Ultimately, the LP’s most egregious flaws aren’t caused by derivative ideas but simply creative misfires. Particularly challenging are the plodding melodies on “Willow Tree”, the monotonous chugging verses in “Friend of Mine”, and the limp angst of “Anxiety Trip”, on which Bigland delivers elementary lyrics like “I’m different, but I don’t care/I’m awkward….I wonder if I’m loved at all.” On most of these eleven tracks, Bigland’s vague disenchantment grows tedious.

Eleven Eleven is not a record that inspires a strong reaction in either direction, because it operates within narrow musical boundaries and isn’t terribly stimulating or provocative. At its best, it’s a meat-and-potatoes tribute to the revolutionary Alternative Rock of the early ‘90s. At its worst, you just want to pop in a copy of In Utero

July 2016 Album Round Up!

From a record label perspective, July is one of the worst times of the year to release new music. High schoolers are at camp, Jewish high schoolers are DEFINITELY at camp, college kids are grinding it out at minimum wage jobs to pay off their gargantuan student debt, and everyone else is cashing in on their vacation days. There’s a reason this coming September is STACKED with exciting albums – the industry’s waiting for all these fuckers to get back in their groove and start shelling out cash in search of an escape.

Still, July isn’t the wasteland that the end of December is. For those taking a crack at radio, the enticing pursuit of a summer anthem remains, and for others, summer tours like Warped and Summer Slaughter are in full swing and those merch tables look awfully nice when they’re adorned with brand new albums. In the end, July 2016 actually blessed us with quite a bit in the new music department. Below are my thoughts on nine of the records that came out:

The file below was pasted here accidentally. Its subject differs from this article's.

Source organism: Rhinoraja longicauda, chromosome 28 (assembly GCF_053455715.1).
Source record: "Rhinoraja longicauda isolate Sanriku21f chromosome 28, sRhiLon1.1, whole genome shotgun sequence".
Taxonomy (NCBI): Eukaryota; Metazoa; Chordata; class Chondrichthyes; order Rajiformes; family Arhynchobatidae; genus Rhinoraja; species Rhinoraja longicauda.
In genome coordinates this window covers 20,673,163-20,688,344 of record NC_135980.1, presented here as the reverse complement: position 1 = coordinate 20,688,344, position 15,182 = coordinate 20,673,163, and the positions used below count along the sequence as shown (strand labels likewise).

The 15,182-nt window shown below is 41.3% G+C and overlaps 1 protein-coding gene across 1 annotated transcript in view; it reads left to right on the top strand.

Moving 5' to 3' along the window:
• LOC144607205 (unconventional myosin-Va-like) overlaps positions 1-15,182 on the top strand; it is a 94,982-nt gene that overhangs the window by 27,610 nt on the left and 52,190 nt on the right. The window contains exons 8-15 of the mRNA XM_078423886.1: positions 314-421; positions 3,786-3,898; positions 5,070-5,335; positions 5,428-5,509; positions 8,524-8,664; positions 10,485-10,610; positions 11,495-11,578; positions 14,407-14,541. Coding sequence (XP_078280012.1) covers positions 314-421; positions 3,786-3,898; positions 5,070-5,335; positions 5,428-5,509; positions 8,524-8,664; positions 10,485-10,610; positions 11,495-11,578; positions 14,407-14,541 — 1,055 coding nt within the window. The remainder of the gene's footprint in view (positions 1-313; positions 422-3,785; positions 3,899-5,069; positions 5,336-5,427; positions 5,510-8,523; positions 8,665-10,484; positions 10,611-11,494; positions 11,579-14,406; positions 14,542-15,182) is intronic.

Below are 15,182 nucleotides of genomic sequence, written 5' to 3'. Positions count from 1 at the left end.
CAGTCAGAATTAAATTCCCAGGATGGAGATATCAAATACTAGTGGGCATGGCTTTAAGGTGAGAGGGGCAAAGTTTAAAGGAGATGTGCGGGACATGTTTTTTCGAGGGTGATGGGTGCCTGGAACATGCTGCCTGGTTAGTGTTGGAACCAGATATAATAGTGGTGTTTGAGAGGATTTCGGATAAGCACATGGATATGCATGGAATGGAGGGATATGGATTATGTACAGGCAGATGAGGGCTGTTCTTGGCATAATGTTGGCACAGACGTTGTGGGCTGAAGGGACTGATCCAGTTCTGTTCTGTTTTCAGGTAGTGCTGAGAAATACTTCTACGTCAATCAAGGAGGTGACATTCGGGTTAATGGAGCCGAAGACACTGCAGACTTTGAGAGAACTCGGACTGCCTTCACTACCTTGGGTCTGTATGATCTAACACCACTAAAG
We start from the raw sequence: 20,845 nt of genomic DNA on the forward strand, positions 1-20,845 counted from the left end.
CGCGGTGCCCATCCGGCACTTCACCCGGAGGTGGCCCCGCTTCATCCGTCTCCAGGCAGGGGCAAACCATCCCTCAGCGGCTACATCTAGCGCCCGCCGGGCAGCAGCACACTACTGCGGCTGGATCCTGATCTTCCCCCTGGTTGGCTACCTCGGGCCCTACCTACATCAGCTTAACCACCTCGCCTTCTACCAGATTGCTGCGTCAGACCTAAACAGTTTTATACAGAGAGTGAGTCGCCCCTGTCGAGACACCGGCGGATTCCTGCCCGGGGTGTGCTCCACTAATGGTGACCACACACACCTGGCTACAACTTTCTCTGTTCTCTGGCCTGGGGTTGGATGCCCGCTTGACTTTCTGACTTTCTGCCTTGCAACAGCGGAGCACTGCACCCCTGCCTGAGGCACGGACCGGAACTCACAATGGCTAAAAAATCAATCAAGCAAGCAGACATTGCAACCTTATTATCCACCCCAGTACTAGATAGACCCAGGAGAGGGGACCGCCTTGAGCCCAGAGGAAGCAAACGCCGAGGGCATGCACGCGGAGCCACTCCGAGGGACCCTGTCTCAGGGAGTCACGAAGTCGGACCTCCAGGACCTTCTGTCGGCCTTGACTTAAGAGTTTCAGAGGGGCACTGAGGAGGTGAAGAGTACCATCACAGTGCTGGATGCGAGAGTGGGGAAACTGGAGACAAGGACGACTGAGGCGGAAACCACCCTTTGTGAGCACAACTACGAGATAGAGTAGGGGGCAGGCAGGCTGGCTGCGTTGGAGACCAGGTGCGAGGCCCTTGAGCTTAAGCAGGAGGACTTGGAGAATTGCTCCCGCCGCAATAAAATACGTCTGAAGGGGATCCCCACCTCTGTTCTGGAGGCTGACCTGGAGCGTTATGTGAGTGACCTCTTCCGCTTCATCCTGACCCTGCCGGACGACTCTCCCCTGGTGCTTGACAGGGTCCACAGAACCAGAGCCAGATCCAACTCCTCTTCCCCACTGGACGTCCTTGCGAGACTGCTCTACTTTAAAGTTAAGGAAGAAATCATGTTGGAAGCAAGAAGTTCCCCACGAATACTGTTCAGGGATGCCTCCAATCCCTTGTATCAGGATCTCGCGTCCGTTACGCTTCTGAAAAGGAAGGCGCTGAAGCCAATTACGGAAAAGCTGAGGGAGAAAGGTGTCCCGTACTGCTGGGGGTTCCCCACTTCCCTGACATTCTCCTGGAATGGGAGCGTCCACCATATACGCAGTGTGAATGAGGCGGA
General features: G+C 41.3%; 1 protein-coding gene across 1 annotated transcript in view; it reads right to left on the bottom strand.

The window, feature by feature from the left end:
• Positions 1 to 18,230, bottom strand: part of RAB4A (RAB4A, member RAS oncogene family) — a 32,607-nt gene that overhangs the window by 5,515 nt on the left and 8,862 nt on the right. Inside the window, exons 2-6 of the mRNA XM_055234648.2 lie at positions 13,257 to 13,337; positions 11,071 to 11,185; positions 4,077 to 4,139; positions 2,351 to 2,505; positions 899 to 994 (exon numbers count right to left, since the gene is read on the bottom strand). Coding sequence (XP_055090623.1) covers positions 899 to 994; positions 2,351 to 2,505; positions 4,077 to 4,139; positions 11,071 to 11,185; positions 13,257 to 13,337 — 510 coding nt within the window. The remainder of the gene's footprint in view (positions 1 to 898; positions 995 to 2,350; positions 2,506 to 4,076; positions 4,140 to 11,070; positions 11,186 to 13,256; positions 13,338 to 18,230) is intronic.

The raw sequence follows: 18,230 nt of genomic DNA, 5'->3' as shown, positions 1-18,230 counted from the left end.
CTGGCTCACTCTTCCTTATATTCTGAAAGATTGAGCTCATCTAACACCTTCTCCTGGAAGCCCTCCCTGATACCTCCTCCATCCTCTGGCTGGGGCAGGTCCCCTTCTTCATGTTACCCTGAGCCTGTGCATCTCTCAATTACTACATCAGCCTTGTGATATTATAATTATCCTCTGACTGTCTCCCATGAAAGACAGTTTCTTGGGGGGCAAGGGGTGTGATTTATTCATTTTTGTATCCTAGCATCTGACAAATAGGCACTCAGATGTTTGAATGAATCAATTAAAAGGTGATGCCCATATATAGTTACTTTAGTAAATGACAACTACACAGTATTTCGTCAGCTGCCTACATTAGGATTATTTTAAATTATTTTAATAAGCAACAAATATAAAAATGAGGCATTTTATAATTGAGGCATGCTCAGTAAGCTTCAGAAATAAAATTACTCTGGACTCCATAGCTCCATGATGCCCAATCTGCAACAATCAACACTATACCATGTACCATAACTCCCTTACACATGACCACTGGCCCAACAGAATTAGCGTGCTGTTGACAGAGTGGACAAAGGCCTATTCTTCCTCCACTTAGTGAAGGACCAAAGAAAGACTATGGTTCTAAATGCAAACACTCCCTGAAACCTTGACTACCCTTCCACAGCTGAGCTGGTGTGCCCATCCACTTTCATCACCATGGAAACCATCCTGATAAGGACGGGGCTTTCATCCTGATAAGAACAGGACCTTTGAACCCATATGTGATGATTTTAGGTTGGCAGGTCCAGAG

California – Blink-182

This much-anticipated comeback from Pop-Punk’s most celebrated band was the first record I snatched up this month. It didn’t matter that Tom Delonge was gone and replaced by Matt Skiba of Alkaline Trio, which would likely water things down. I just had to hear it, and I expected greatness. Well, “greatness” was not quite what I was greeted with. It’s a fairly enjoyable listen, but there’s so little on here that doesn’t already exist in a superior form on Enema of the State, Take Off Your Pants and Jacket, or the self-titled record. Still, I will recommend 1) the lovably sappy ballad “Home is Such a Lonely Place”, 2) the mellowed out title track, which is littered with awesome vocal harmonies, and 3) “She’s Out of Her Mind”, which is vintage Blink. Oh, and the chorus in “Los Angeles” is fucking enormous. But other than that, there’s not much here in the way of replay value. NOT RECOMMENDED

Great Is Our Sin – Revocation